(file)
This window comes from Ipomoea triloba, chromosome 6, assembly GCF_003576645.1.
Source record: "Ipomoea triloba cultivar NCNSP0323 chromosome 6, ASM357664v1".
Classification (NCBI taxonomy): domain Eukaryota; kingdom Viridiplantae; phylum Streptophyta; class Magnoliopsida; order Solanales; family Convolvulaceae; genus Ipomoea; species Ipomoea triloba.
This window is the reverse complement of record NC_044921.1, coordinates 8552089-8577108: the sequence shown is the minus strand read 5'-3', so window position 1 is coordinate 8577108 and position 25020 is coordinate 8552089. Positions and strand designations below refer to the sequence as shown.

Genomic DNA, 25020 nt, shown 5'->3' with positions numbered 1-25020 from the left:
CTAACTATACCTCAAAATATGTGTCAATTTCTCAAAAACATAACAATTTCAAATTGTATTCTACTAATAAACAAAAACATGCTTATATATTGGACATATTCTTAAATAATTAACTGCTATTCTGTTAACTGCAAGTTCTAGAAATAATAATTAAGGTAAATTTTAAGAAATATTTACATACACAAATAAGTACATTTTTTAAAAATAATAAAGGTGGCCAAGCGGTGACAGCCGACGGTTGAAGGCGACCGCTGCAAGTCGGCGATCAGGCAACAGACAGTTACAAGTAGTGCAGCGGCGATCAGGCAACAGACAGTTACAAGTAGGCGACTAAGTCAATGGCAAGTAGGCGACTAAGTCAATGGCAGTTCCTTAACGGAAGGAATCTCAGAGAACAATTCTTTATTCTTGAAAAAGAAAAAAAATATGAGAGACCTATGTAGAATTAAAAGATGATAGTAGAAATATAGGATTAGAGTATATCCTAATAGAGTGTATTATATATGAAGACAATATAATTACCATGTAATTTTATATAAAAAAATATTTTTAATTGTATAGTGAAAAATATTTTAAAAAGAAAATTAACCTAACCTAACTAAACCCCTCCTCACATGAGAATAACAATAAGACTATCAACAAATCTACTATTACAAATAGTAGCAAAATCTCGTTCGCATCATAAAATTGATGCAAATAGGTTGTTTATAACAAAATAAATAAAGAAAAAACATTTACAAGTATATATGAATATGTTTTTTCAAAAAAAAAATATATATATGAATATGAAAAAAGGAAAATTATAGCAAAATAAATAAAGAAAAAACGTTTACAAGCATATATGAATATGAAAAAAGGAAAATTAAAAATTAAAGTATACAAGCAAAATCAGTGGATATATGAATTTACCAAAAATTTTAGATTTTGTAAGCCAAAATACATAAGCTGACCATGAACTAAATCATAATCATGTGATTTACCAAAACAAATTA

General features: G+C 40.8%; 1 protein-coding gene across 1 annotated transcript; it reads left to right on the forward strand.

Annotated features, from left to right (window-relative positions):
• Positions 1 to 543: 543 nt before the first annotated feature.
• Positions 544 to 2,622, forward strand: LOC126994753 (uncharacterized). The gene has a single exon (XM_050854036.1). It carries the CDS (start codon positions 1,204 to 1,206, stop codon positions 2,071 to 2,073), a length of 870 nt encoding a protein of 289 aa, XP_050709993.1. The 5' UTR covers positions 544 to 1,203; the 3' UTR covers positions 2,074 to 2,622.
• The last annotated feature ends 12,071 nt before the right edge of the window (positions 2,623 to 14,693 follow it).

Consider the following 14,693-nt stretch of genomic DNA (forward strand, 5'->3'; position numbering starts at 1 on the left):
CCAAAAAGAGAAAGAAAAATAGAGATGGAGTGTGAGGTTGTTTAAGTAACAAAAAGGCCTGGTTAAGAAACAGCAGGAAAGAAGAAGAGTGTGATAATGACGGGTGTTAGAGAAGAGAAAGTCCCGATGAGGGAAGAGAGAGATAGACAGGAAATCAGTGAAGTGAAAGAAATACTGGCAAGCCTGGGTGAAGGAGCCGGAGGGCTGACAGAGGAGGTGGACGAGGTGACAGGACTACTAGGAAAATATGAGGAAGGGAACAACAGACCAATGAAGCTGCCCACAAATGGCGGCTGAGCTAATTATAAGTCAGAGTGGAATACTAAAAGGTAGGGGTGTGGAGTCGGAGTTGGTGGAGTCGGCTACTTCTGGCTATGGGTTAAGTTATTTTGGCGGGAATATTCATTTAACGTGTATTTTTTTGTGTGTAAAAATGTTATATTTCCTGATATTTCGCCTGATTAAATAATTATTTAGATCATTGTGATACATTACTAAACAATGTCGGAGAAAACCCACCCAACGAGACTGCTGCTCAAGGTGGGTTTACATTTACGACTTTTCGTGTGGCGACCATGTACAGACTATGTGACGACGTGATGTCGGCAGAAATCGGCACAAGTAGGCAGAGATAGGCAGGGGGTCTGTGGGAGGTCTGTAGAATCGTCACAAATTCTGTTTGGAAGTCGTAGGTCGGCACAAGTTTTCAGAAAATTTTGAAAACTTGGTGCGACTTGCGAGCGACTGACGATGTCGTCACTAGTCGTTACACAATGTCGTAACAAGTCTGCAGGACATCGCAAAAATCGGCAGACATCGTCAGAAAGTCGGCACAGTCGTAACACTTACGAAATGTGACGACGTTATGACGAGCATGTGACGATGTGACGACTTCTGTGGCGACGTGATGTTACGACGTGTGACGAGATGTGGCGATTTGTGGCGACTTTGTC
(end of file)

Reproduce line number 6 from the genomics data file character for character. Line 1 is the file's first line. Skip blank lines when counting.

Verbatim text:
CTAACTATACCTCAAAATATGTGTCAATTTCTCAAAAACATAACAATTTCAAATTGTATTCTACTAATAAACAAAAACATGCTTATATATTGGACATATTCTTAAATAATTAACTGCTATTCTGTTAACTGCAAGTTCTAGAAATAATAATTAAGGTAAATTTTAAGAAATATTTACATACACAAATAAGTACATTTTTTAAAAATAATAAAGGTGGCCAAGCGGTGACAGCCGACGGTTGAAGGCGACCGCTGCAAGTCGGCGATCAGGCAACAGACAGTTACAAGTAGTGCAGCGGCGATCAGGCAACAGACAGTTACAAGTAGGCGACTAAGTCAATGGCAAGTAGGCGACTAAGTCAATGGCAGTTCCTTAACGGAAGGAATCTCAGAGAACAATTCTTTATTCTTGAAAAAGAAAAAAAATATGAGAGACCTATGTAGAATTAAAAGATGATAGTAGAAATATAGGATTAGAGTATATCCTAATAGAGTGTATTATATATGAAGACAATATAATTACCATGTAATTTTATATAAAAAAATATTTTTAATTGTATAGTGAAAAATATTTTAAAAAGAAAATTAACCTAACCTAACTAAACCCCTCCTCACATGAGAATAACAATAAGACTATCAACAAATCTACTATTACAAATAGTAGCAAAATCTCGTTCGCATCATAAAATTGATGCAAATAGGTTGTTTATAACAAAATAAATAAAGAAAAAACATTTACAAGTATATATGAATATGTTTTTTCAAAAAAAAAATATATATATGAATATGAAAAAAGGAAAATTATAGCAAAATAAATAAAGAAAAAACGTTTACAAGCATATATGAATATGAAAAAAGGAAAATTAAAAATTAAAGTATACAAGCAAAATCAGTGGATATATGAATTTACCAAAAATTTTAGATTTTGTAAGCCAAAATACATAAGCTGACCATGAACTAAATCATAATCATGTGATTTACCAAAACAAATTA